Evidence for the presentation of major histocompatibility complex class I-restricted Epstein-Barr virus nuclear antigen 1 peptides to CD8+ T lymphocytes.

Voo KS, Fu T, Wang HY, Tellam J, Heslop HE, Brenner MK, Rooney CM, Wang RF - J. Exp. Med. (2004)

Generation of EBNA1-P518–526 peptide–specific T cells from HLA-B8–expressing PBMCs. (A) Detection of EBNA1-P518–526 peptide–reactive T cells from HLA-B8+ donor PBMCs. 105 PBMCs were seeded per well and experiments were performed in quadruplicate wells. An HLA-A2–restricted NY-ESO-1 peptide served as a control. HLA-mismatched donor 5 and an HLA-B8+ PMBC donor 4 that is seronegative for EBV were also included. (B) Recognition of LCL 1088 by CD8+ T cell clones from the PBMCs of donor 3. T cells generated from PBMCs were stimulated with EBNA1-P518–526 peptide as described in Fig. 1. Six CD8+ T cell clones were generated from two T cell lines and were capable of recognizing HLA-B8–expressing LCL 1088 target cells. (C) D1-B11 CD8+ T cell recognition of HLA-B8–matched LCLs. LCLs were cocultured with T cells at an E/T ratio of 1:1. All experiments were repeated twice with similar results.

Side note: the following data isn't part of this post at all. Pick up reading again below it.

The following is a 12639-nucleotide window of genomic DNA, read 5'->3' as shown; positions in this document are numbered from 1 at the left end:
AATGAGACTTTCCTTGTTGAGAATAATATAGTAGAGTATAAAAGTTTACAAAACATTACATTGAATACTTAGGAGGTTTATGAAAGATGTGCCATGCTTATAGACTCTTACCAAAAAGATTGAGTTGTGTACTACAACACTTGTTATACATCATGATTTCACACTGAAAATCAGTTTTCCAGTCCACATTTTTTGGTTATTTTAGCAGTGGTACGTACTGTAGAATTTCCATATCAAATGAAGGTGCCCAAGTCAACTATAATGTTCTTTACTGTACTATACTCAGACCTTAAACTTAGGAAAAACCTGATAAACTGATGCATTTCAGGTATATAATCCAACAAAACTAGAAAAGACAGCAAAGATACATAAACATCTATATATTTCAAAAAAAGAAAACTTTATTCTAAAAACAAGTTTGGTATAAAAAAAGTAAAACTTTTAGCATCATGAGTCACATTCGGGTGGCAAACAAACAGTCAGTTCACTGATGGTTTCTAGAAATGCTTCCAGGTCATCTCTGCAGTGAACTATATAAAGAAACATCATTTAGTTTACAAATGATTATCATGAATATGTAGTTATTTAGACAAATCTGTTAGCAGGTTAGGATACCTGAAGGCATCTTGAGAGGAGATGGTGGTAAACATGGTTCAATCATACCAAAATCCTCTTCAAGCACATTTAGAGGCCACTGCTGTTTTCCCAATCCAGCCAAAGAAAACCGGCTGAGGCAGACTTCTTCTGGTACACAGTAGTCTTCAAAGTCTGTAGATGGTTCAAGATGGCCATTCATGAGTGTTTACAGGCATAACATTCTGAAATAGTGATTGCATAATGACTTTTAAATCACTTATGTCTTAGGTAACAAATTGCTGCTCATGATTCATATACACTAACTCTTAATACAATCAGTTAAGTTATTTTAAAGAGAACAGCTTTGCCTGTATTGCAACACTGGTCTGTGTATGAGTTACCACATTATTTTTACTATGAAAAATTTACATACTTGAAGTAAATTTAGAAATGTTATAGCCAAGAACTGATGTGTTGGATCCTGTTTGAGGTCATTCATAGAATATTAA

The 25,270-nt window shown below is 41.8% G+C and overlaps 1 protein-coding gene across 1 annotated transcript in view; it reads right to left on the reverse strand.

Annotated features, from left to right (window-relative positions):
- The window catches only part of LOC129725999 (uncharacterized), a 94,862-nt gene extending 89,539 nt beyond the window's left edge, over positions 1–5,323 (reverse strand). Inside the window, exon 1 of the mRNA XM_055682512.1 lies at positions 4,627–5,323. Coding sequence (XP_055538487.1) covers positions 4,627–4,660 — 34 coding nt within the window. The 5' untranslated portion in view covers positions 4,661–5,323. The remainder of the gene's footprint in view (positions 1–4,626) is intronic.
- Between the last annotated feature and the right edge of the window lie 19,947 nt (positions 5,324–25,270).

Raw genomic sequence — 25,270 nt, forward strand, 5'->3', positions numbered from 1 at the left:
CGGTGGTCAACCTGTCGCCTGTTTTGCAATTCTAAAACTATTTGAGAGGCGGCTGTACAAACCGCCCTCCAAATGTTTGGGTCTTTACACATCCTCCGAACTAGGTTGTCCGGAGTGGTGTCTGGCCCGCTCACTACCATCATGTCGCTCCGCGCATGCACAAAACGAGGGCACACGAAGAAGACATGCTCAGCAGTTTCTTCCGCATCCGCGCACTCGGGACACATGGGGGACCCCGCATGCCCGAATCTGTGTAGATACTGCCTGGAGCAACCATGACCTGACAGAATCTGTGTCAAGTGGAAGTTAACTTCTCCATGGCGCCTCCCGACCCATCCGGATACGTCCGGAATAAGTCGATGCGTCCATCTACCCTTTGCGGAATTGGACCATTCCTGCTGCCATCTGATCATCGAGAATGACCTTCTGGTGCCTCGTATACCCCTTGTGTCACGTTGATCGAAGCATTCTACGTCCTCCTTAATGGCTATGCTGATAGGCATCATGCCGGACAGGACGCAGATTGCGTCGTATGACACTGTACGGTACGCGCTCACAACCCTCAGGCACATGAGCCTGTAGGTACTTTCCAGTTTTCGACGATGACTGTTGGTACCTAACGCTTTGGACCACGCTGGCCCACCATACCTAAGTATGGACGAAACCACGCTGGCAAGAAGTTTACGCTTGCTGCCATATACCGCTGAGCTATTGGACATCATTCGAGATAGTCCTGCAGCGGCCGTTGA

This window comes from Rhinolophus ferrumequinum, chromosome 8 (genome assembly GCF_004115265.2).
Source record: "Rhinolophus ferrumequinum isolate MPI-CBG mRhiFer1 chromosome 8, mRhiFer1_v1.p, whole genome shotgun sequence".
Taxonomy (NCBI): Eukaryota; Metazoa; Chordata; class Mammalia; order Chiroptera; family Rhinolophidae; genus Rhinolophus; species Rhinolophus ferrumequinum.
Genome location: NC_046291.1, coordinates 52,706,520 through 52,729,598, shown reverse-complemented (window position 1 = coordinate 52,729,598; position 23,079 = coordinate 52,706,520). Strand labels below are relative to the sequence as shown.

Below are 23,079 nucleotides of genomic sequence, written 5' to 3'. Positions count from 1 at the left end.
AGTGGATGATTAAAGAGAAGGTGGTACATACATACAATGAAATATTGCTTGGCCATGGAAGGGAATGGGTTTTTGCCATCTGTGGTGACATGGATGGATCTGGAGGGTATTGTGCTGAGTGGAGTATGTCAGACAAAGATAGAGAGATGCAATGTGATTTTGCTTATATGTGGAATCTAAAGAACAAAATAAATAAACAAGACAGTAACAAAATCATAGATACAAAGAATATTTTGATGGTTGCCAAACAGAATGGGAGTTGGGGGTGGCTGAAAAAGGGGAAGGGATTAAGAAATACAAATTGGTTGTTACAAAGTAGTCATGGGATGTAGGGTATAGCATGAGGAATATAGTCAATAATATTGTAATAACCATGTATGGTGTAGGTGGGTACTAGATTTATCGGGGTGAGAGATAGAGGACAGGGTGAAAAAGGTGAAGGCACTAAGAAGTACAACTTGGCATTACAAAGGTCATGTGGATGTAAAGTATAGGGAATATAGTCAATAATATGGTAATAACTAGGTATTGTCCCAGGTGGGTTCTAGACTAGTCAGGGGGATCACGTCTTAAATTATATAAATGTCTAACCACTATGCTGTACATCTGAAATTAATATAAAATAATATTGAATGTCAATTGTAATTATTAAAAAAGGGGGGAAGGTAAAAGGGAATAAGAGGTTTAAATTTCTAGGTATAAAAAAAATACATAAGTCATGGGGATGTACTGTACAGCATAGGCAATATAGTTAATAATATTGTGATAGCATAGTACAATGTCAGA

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Related In: Results  -  Collection

Show All Figures
getmorefigures.php?uid=PMC2211826&req=5